How To Fit Strength Training Into Your Running Routine
Strength training is just as important as running in your routine. Evidence shows us that it plays a vital role in boosting speed, improving muscle endurance and preventing injuries. However, many runners struggle to fit in strength training into a busy schedule. In this article, I will share my tips for how to plan your week and ensure you get enough strength training around your running.
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How Often Do You Need To Strength Train?
2-3 x 30-minute sessions per week.
While this may seem like a lot, there is good scientific evidence that proves it is worth the investment. For example, in 2016, a large study found that runners who did 3 strength workouts a week for 12 weeks had significantly greater improvements in performance, compared to runners who only ran.
Example of a Balanced Training Week
Monday – Interval Runs + Strength Session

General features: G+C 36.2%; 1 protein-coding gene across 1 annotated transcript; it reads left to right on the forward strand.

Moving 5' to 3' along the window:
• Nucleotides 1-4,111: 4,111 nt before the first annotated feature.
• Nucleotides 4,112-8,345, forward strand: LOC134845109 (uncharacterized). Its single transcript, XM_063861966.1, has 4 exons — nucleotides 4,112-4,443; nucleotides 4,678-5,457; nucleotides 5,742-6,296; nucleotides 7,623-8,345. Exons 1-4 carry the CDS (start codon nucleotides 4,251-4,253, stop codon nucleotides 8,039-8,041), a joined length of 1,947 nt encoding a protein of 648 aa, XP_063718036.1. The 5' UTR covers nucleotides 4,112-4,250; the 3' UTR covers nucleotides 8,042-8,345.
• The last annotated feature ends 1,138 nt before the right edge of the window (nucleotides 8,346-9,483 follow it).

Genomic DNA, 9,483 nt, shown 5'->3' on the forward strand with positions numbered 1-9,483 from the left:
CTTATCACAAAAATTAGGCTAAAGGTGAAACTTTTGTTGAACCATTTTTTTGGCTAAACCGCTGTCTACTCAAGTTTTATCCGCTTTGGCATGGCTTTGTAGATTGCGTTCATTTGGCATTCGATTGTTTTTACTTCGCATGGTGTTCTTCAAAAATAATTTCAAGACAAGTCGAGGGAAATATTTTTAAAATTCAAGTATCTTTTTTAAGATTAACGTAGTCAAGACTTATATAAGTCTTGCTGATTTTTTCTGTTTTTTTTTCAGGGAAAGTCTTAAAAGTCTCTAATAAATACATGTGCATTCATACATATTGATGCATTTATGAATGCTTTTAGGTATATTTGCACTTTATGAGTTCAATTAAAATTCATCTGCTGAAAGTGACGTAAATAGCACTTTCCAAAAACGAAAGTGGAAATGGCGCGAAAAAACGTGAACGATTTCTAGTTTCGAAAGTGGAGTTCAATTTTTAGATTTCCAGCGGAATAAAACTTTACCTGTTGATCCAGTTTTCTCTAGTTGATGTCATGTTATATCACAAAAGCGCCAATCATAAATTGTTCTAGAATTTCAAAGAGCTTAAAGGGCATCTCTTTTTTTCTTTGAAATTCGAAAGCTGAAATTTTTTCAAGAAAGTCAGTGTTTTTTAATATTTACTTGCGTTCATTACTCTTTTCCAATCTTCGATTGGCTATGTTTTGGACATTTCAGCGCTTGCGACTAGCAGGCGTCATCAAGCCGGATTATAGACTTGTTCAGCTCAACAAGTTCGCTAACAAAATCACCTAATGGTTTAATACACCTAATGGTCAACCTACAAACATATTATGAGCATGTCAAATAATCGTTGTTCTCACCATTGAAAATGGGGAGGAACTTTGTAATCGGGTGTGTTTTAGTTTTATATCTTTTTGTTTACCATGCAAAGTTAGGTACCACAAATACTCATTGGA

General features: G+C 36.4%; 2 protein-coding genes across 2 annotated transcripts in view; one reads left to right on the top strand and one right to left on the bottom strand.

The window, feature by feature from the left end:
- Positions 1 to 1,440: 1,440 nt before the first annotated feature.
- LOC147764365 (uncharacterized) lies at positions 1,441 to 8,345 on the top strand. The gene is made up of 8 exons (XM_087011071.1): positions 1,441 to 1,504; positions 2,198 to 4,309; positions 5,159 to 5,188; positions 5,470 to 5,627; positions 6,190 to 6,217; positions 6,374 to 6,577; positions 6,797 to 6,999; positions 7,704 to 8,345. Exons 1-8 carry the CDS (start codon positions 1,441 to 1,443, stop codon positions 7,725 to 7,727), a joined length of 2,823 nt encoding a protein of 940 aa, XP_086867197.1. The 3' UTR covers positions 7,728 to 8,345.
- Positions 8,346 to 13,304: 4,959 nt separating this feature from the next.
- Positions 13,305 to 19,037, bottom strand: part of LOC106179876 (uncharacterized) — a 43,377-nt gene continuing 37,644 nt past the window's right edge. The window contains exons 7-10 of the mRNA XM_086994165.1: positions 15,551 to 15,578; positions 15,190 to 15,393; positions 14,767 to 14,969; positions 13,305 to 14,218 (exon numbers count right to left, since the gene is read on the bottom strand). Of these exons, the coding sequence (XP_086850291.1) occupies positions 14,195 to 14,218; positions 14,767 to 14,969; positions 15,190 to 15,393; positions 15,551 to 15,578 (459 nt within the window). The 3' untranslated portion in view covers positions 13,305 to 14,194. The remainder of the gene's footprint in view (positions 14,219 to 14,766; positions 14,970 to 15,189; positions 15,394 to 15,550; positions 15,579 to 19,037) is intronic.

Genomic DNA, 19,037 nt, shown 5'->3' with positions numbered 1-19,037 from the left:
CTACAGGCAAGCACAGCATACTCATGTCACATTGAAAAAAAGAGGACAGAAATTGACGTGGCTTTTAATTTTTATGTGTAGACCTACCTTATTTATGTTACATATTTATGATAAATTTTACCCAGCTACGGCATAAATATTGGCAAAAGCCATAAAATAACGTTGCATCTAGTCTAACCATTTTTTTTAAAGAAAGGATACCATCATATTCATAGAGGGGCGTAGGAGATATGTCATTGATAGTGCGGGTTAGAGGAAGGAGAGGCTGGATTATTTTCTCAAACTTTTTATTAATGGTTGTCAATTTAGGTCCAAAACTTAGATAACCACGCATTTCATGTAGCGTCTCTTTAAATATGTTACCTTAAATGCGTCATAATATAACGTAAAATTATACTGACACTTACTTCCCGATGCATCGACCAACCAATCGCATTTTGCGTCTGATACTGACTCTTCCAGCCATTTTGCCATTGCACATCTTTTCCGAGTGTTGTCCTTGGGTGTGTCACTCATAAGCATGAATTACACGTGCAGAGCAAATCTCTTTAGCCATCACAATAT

Tuesday – Rest
Wednesday – Tempo Run + Strength Session
Thursday – Cardio X-Training (Cycling/Swimming etc.) + Strength Session
Friday – Rest
Saturday – Long Run
Sunday – Rest
Related: How to Create a Half Marathon Training Plan
Should You Strength Train Before or After Running?
I recommend strength training after running or on rest days to ensure you have optimal energy for your runs. However, there is no scientific evidence to prove one time is necessarily better than the other. So, don’t stress too much about the timing. Find what works best for your schedule. The most important thing is that you do strength training, not when you do it.
What Kind Of Exercises Should You Do?
There are three key types of exercises every runner should do:
- Leg Strengthening
- Core & Balance
A common misconception is that running alone sufficiently strengthens leg muscles and weight training is unnecessary. However, for runners who want to improve performance, run faster and prevent leg injuries, additional leg strengthening is essential.
Exercises such as lunges, squats, and deadlifts are perfect for runners. They will increase leg strength allowing you to propel your body further and faster with each step.
Core & balance exercises strengthen the muscles of your abdominals, back, and glutes as well as improving your overall body stability and control.
Plyometrics are fast, explosive exercises like box jumps and burpees. Like speed work, plyometrics helps you develop power and speed.
ABOUT ALINA KENNEDY
Alina is an Australian Physiotherapist, Strength & Conditioning Specialist and avid runner. She works exclusively with runners in injury rehabilitation, prevention and performance improvement. Learn More Here